Some things come to you from much unexpected places. Read to learn how a stroll in the largest slum in the world changed my view towards life.


While you move in the Sion-Bandra Link, take a left to Sant Rohidas Marg. What you will witness is a locality that is one of the largest slums of the World. A mirror to the picture of India, Dharavi is one of the places which very well known to most of the Mumbaikaars. I visited the place as a part of one of our college project. The experience that I had is worth sharing.

We got out of our vehicle as we thought that touring the surroundings on feet would be easier. As we proceeded along the dingy by lanes of the place, it felt like visiting the characters in the film Slumdog Millionaire. One of my friends asked “What moves this place? There is no sanitation facilities, no proper roads, it’s just some pukka houses.” As we moved along the road we found a group of men sitting and chatting up below a tree. The plastic chairs on which they sat had marks of broken pieces in its handle. Probably, someone would have brought them years back. On asking them about the neighborhood one of them replied “Everything is available here” in a broken Hindi with a deep Marathi accent. The men worked in the shops nearby. One of them worked in the tannery nearby. “We often sit and chat up on holidays only” remarked another man as he got up to go to the sabzi market nearby. After he left, the other one confessed that they were all unemployed, searching for work. Some of them worked in local shops where there parents worked too for a meagre sum of money. ‘Disguised Unemployment is not limited to agriculture’ is something my civics teacher had said me in my school days. Now I was seeing this in real.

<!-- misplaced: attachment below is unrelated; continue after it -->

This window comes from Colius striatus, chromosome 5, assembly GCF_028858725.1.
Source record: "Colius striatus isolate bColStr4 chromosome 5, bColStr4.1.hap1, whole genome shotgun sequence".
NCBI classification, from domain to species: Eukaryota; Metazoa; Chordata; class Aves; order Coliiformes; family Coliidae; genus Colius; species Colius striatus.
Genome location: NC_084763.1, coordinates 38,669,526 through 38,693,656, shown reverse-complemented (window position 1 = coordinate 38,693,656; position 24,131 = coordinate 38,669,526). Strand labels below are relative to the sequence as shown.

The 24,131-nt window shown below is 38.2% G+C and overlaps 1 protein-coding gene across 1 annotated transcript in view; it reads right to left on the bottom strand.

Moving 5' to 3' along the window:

We decided to walk on. Just as we had moved a few steps we saw a little girl with a school bag coming out from her home. We decided to followed her and start a conversation with her. Jumping over little pass ways which were used for multiple purposes by people from washing clothes to playing caroms, the girl proceeded to a masjid which she called her school. On asking about what she wants to become she pointed to a boy dancing in a reality shows on one of the channels and said “I want to a dancing star like him.” Most of the teaching at primary levels here happen in local municipality schools or Madrasas said a shopkeeper who sold stationary near the Madrasa.

As we wrapped up our walk and returned we had probably known the answer to the question. Beyond the not plastered walls, small dingy rooms, primeval state of living of humans and animals together, lack of toilets, proper sanitation facilities there was something that has kept this place moving forward from 1922. It is the Hope of a better tomorrow.


Srivedant Kar

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